North Korea said Wednesday it had carried out a "successful" miniaturised hydrogen bomb test -- a shock announcement that, if confirmed, would massively raise the stakes in the hermit state’s bid to strengthen its nuclear arsenal
The announcement triggered swift international condemnation but also scepticism, with experts suggesting the apparent yield was far too low for a thermonuclear device which the North was believed to be years from developing.
The United Nations Security Council will hold an emergency meeting Wednesday in New York, diplomats said.
The closed-door morning talks between the 15 member nations were called by the United Nations and Japan.
"The republic's first hydrogen bomb test has been successfully performed at 10:00 am (0130 GMT)," North Korean state television announced.
"With the perfect success of our historic H-bomb, we have joined the rank of advanced nuclear states," it said, adding that the test was of a miniaturised device.
The television showed North Korean leader Kim Jong-Un's signed order -- dated December 15 -- to go ahead with the test, with a handwritten exhortation to begin 2016 with the "thrilling sound of the first hydrogen bomb explosion".
"Let's begin the year of 2016 ... with the thrilling sound of our first hydrogen bomb explosion, so that the whole world will look up to our socialist, nuclear-armed republic and the great Workers' Party of Korea!" Kim wrote in a handwritten message next to his signature.
The television also showed a second order dated January 3 in which Kim signed off his final approval for the test to be conducted on January 6.
South Korean President Park Geun-Hye condemned the test as a "grave provocation" and called for a strong international response as the UN Security Council called an emergency meeting.
The White House said it was still studying the precise nature of the apparent test and vowed to "respond appropriately".
A hydrogen, or thermonuclear, bomb uses fusion in a chain reaction that results in a far more powerful explosion than the fission blast generated by uranium or plutonium alone.
Last month Kim suggested Pyongyang had already developed such a device.
The claim was questioned by international experts at the time and there was continued scepticism over Wednesday's test announcement, which took the entire international community by surprise.
- Scepticism over H-bomb -
"The seismic data that's been received indicates that the explosion is probably significantly below what one would expect from an H-bomb test," said Australian nuclear policy and arms control specialist Crispin Rovere.
The test, which came just two days before Kim Jong-Un's birthday, was initially detected by international seismology centres as a 5.1-magnitude tremor next to the North's main Punggye-ri nuclear test site in the northeast of the country.
Bruce Bennett, a senior defence analyst with the Rand Corporation, said if it was an H-bomb that was tested, then the detonation clearly failed -- at least the fusion stage.
"If it were a real H-bomb, the Richter scale reading should have been about a hundred times more powerful," Bennett told AFP.
Most experts had assumed Pyongyang was years from developing a thermonuclear bomb, while assessments were divided on how far it had gone in developing a miniaturised warhead to fit on a ballistic missile.
Whatever the nature of the device, it was North Korea's fourth nuclear test and marked a striking act of defiance that flew in the face of enemies and allies alike, who have warned Pyongyang it would pay a steep price for moving forward with its nuclear weapons programme.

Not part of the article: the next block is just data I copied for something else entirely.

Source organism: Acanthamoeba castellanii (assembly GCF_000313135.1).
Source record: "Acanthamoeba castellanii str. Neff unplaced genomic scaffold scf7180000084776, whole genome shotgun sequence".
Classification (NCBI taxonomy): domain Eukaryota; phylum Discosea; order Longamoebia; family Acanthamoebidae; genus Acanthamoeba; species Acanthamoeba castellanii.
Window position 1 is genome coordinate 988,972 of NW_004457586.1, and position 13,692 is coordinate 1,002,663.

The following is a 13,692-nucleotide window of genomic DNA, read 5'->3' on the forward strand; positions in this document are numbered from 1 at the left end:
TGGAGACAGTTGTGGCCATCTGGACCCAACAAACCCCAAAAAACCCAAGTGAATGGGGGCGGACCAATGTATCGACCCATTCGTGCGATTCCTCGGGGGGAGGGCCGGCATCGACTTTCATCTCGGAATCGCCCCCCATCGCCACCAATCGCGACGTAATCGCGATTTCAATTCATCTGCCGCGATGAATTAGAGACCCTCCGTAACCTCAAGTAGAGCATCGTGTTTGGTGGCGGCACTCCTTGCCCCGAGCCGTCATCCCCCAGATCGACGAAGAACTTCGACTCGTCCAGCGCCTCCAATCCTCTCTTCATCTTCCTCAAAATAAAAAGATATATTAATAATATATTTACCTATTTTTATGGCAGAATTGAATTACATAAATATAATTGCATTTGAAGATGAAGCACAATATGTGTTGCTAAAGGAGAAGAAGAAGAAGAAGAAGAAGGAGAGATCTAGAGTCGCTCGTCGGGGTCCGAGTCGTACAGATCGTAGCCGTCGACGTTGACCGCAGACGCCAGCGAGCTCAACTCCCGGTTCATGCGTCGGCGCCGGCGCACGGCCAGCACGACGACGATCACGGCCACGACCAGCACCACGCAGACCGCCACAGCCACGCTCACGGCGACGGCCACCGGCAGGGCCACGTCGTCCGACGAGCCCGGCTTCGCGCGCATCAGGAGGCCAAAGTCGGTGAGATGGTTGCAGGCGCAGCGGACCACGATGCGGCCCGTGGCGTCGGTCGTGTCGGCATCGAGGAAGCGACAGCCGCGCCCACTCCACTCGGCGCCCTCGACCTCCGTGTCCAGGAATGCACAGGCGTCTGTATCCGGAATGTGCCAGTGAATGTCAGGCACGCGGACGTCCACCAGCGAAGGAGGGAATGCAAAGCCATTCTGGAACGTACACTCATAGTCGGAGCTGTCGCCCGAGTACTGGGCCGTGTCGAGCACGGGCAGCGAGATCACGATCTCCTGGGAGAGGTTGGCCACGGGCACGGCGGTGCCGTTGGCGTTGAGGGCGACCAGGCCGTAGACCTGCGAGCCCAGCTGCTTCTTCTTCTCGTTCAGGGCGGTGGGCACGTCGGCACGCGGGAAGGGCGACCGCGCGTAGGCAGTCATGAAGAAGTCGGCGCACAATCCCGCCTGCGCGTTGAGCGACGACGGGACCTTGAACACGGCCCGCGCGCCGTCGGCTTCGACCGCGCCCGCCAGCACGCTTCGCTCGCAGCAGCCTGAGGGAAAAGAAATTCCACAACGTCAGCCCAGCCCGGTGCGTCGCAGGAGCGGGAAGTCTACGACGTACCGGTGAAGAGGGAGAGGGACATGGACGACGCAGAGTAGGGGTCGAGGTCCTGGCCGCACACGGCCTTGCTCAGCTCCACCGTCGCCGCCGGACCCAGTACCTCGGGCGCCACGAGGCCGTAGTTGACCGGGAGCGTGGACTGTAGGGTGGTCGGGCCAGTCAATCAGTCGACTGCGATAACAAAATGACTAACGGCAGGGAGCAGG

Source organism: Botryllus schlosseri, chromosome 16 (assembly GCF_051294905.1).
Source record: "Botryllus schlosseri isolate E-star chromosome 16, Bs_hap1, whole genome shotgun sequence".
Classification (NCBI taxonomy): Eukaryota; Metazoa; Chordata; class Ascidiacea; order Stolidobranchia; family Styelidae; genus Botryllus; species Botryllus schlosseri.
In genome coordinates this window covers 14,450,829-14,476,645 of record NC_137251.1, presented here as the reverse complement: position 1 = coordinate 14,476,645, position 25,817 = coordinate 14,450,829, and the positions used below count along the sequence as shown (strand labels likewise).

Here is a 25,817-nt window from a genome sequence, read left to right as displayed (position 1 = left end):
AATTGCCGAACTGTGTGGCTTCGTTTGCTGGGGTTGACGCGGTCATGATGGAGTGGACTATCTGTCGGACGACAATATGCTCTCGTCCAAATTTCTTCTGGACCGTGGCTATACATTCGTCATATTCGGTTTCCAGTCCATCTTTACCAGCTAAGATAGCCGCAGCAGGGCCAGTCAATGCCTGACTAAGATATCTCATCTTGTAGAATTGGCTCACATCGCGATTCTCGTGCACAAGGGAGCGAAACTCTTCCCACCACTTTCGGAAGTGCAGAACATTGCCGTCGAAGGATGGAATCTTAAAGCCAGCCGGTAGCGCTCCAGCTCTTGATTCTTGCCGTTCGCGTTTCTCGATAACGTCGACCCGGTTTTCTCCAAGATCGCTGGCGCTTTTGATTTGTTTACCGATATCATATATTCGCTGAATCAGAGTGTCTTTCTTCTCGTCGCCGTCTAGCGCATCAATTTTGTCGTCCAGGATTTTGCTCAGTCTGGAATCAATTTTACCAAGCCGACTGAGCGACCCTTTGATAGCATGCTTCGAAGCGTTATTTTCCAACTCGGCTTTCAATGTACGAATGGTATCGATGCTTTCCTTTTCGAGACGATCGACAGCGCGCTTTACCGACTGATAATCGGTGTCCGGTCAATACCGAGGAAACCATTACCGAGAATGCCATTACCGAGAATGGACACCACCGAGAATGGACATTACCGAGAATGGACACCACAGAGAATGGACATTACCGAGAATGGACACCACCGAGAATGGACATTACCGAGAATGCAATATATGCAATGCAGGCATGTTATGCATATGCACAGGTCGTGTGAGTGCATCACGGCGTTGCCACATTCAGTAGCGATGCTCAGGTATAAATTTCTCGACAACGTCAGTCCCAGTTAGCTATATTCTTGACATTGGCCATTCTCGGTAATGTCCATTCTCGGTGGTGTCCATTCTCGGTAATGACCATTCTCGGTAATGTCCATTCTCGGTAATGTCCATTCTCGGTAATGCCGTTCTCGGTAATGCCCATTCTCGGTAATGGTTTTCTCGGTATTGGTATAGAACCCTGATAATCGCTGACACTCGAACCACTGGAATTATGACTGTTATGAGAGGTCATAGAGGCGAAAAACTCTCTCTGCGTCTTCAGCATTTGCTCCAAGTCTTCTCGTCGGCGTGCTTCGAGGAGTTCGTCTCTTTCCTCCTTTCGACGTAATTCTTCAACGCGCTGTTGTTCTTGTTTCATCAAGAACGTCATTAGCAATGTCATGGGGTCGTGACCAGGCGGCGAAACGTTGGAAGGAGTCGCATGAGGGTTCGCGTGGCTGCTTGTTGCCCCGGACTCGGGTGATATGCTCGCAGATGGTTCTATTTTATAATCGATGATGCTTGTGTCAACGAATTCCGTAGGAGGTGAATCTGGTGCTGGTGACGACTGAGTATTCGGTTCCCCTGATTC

- Challenge to UN, Obama -
The three previous tests in 2006, 2009 and 2013 triggered waves of UN sanctions. Their failure to prevent a fourth detonation will put the Security Council under intense pressure to take more drastic action this time around.
It throws down a particular challenge to US President Barack Obama, who, during a visit to South Korea in 2014, lashed North Korea as a "pariah state" and vowed sanctions with "more bite" if Pyongyang went ahead with another test.
White House National Security Council spokesman Ned Price said he could not confirm the H-bomb claim, but promised the US would "respond appropriately to any and all North Korean provocations".
Japanese Prime Minister Shinzo Abe called it a "serious threat" to Japan and a "grave challenge" to nuclear non-proliferation efforts.
The response of China, North Korea's economic and diplomatic patron, will be key. Beijing has restrained US-led allies from stronger action against Pyongyang in the past, but has shown increasing frustration with its refusal to suspend testing.
In an initial reaction the foreign ministry in Beijing said it "firmly opposes" the nuclear test, which was carried out "irrespective of the international community's opposition".
"Beijing will face increased pressure both domestically and internationally to punish and rein in Kim Jong-Un and to ultimately force Pyongyang to give up its nuclear weapons," said Yanmei Xie, the International Crisis Group's senior analyst for Northeast Asia.
- China's fears -
But China's leverage over Pyongyang is restricted by its overriding fear of a North Korean collapse.
"For Beijing, a nuclear-armed North Korea is uncomfortable and disturbing, but a regime collapse in Pyongyang leading to mass chaos next door and potentially a united Korean peninsula with Washington extending its influence northward to China's doorstep is downright frightening," Xie said.
China has been pushing for a resumption of six-party aid-for-disarmament talks on North Korea, insisting that engagement with Pyongyang is the only way forward.
The six-party process, involving the two Koreas, the United States, China, Japan and Russia, has been in limbo since 2008. Pyongyang's decision to move ahead with a fourth test has almost certainly hammered the final nail in its coffin